The Male Pill – the ultimate excuse for men to remain bachelors for longer

In a regular, stable relationship, these findings could be revolutionary. Of course, for Tinder-style bang and run hook-ups, I would advise both sexes to steer away from any contraceptive that they cannot touch, peel and roll on with their own hands

Grace Dent
Monday 24 October 2016 17:26
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Latest research uses a peptide which alters the way human cells work, “switching off” sperm’s ability to swim
Latest research uses a peptide which alters the way human cells work, “switching off” sperm’s ability to swim

News of a “startling breakthrough” in the male contraceptive pill, one that could possibly work instantly as a nose spray, has caused me to re-assess my thoughts on male-focused family planning.

My beliefs, I felt, were somewhat dinosaur-esque. This was largely because in the height of my carousing and canoodling era – say the mid-Nineties – we young sexually emboldened ladettes came armed with the standard response whenever a male contraceptive pill was mentioned. Scientists could invent it if they liked – we’d laugh, or cackle even, drunk on Smirnoff Ice, LouLou by Cacherel fumes and post-first-wave feminist sexual freedom – but we’d not trust any man with such matters.

Men, you understand, were idiots about anything remotely responsible such as family planning, sexual health or even self-maintenance. And not always soft-hearted, hapless idiots, much of the time, purposefully duplicitous ones.

Men, sorting out their own contraception? Preventing abortions, unwanted babies and lifelong mutual resent? Pfffft, as if? They couldn’t even sort out a round of toast and a clean pair of socks.

Male Contraception - Sperm switch

Throughout the Eighties and the Nineties, the advertising breaks celebrated male fecklessness with endless jokey commercials in which a diligent woman left her man to do some menial housework task. This resulted with him, in a matter of moments, destroying the kitchen, misplacing the children, skiving off to play golf or simply gazing at a washing-powder box with his tongue lolling from his mouth like a keen, yet ultimately useless, Golden Retriever.

If I were to pull some Gender Studies MA dungarees on for a moment, I’d argue that the belief males cannot be held responsible for either the contents of their scrotum or the fridge or washing basket emerged from centuries of women being denied earning power and authority and instead becoming the clandestine force running the household.

If we were to be stuck with the tedious tasks of scrubbing, broiling and mapping menstrual cycles to avoid another screaming mouth then, by God, we’d make these things appear like insurmountable tasks.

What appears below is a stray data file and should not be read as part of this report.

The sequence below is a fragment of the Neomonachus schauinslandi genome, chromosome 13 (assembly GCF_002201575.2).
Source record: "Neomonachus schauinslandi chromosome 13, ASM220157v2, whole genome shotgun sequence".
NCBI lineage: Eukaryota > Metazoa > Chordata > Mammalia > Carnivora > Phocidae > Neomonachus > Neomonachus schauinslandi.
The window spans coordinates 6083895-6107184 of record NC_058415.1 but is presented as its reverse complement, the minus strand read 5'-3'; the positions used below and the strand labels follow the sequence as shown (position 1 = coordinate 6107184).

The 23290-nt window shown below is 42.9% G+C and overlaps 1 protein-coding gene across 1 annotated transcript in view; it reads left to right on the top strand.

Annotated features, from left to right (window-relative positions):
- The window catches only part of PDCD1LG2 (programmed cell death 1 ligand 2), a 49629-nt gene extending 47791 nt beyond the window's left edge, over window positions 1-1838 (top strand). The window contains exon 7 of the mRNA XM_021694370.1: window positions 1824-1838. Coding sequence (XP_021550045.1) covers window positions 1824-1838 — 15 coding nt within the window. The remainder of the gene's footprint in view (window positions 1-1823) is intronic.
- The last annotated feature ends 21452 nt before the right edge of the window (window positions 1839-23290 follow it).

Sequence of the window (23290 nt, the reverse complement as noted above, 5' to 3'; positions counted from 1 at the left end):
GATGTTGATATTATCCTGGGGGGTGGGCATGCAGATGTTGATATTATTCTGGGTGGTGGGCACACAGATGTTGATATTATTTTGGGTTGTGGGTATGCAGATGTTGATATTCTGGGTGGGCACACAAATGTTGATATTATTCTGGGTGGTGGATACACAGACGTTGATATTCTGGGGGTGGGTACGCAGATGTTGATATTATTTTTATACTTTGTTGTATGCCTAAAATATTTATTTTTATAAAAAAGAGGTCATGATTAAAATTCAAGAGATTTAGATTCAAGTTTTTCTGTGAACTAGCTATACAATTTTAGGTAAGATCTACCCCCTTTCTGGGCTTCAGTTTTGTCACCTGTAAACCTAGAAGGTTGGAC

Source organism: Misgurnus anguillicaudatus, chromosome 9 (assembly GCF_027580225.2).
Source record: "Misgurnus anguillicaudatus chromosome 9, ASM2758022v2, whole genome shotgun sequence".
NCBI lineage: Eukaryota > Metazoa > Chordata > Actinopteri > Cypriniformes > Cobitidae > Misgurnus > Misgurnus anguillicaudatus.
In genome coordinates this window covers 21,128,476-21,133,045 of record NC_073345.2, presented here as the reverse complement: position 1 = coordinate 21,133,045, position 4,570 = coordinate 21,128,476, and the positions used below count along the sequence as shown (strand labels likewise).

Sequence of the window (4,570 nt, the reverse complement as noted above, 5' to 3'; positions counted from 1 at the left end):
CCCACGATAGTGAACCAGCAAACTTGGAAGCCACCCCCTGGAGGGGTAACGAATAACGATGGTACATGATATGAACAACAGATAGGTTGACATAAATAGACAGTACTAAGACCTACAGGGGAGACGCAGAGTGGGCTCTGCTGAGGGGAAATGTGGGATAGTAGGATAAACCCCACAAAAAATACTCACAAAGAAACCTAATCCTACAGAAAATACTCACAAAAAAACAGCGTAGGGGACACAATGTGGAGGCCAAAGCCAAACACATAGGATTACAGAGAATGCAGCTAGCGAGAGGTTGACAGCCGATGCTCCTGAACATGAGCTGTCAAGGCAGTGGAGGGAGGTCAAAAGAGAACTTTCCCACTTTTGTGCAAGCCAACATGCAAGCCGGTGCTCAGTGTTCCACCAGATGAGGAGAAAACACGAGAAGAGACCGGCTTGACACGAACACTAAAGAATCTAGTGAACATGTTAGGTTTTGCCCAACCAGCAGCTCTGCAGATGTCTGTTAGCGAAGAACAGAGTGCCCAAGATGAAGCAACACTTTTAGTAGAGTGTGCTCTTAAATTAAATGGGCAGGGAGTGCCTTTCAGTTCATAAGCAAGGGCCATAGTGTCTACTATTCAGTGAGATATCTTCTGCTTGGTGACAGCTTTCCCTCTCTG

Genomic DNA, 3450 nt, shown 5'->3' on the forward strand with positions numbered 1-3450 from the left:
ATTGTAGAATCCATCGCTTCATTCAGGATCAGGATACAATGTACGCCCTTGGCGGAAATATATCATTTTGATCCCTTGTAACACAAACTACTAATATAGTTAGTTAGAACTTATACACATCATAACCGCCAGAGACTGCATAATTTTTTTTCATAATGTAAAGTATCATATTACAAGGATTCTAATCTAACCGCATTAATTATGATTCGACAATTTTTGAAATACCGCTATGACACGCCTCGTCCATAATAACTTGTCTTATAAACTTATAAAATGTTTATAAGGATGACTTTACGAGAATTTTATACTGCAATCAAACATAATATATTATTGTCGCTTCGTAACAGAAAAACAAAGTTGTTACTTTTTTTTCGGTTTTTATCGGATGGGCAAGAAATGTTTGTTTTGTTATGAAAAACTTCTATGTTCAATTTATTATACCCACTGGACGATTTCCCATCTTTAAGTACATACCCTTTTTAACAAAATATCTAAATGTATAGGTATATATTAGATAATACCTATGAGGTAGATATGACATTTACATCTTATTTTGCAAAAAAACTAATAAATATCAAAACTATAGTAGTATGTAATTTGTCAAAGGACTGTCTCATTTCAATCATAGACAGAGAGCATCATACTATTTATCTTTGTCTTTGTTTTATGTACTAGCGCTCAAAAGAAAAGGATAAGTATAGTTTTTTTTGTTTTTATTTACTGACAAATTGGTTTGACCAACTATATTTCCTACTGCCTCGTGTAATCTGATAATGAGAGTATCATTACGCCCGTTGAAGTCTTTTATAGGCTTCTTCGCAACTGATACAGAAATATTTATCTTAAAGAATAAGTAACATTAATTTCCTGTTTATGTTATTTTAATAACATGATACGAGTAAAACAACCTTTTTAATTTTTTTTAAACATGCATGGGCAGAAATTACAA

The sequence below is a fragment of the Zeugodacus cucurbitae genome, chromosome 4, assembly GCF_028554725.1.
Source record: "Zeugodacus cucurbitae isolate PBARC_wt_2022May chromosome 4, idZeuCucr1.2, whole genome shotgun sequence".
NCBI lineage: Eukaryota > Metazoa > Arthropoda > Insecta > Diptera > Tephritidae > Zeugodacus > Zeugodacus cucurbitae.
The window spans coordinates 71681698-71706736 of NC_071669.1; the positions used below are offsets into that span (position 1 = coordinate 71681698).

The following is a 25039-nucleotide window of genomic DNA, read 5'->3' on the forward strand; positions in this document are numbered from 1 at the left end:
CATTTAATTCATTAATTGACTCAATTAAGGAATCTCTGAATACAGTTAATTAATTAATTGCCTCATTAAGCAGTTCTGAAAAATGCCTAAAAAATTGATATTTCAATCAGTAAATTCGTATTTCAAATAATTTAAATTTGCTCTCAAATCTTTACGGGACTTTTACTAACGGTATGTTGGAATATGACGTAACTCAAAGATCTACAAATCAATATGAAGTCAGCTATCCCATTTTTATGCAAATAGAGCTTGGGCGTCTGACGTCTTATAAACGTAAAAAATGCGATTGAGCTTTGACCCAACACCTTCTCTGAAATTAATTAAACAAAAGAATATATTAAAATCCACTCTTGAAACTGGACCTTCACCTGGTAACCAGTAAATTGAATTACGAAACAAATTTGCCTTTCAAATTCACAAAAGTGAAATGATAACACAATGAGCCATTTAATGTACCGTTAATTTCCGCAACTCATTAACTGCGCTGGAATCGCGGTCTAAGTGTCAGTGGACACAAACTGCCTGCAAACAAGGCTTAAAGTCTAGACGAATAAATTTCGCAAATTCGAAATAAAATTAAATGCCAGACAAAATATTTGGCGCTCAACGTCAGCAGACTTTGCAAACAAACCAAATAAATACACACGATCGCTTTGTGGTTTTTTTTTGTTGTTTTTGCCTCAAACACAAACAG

But in 2016, we cannot scoff at the findings of lead researcher Professor John Howl, of Wolverhampton University. Latest research uses a peptide which alters the way human cells work, “switching off” sperm’s ability to swim. This could potentially be used as a pill or a spray rendering men temporarily infertile.

“The results are startling – and almost instant,” Professor Howl said. “When you take healthy sperm and add our compound, within a few minutes the sperm basically cannot move.”

So, on the point of having sex, or at least a few hours beforehand, men could discreetly take care of unwanted pregnancy. Many women could be potentially freed from the risks of DVTs, depression and months of post-pill disrupted cycle.

In a regular, stable relationship, these findings could be revolutionary. Of course, for Tinder-style bang and run hook-ups, I would advise both sexes to steer away from any contraceptive that they cannot touch, peel and roll on with their own hands.

Someone, male or female, you met 50 minutes ago is most probably lying about everything from their hair colour, to their occupation, to their relationship status – so don’t trust them with the pill. But for the marrieds, the co-habiting and those settled into the long-term mutual antagonism we call “love”, the male pill will change the way we live. For once, men can take on the deeply unsexy joy of tangling with a GP receptionist over repeat prescriptions, being weighed, judged and prodded. They can shoulder the unknown long-term risks of taking a drug, as well as that hovering feeling that if an accident happens, the blame is somewhat their own.

Additionally – and perhaps this is many women’s fear – men may become so utterly brilliant with this magical nose-spray that birth rates simply plummet. No more of those seemingly accidental babies that he didn’t want but she did but “ooh look, it’s here now!” Modern man might end up being better at taking the pill than we ever were, because, let’s be honest, on so many occasions we have proved ourselves to be utterly useless.

We have been known to forget, or to take three at once. We thought last month’s dose might still be working. We thought we didn’t need it as we were breastfeeding, or skipped a few days and thought: “never mind; a baby might be quite romantic.”

Masculinity in 2016 has come to terms with bleach cleaner, the spin cycle, nappy changing and earning much less than his partner. Maybe, and this is the disconcerting thing, he’ll be better at policing your womb than you.

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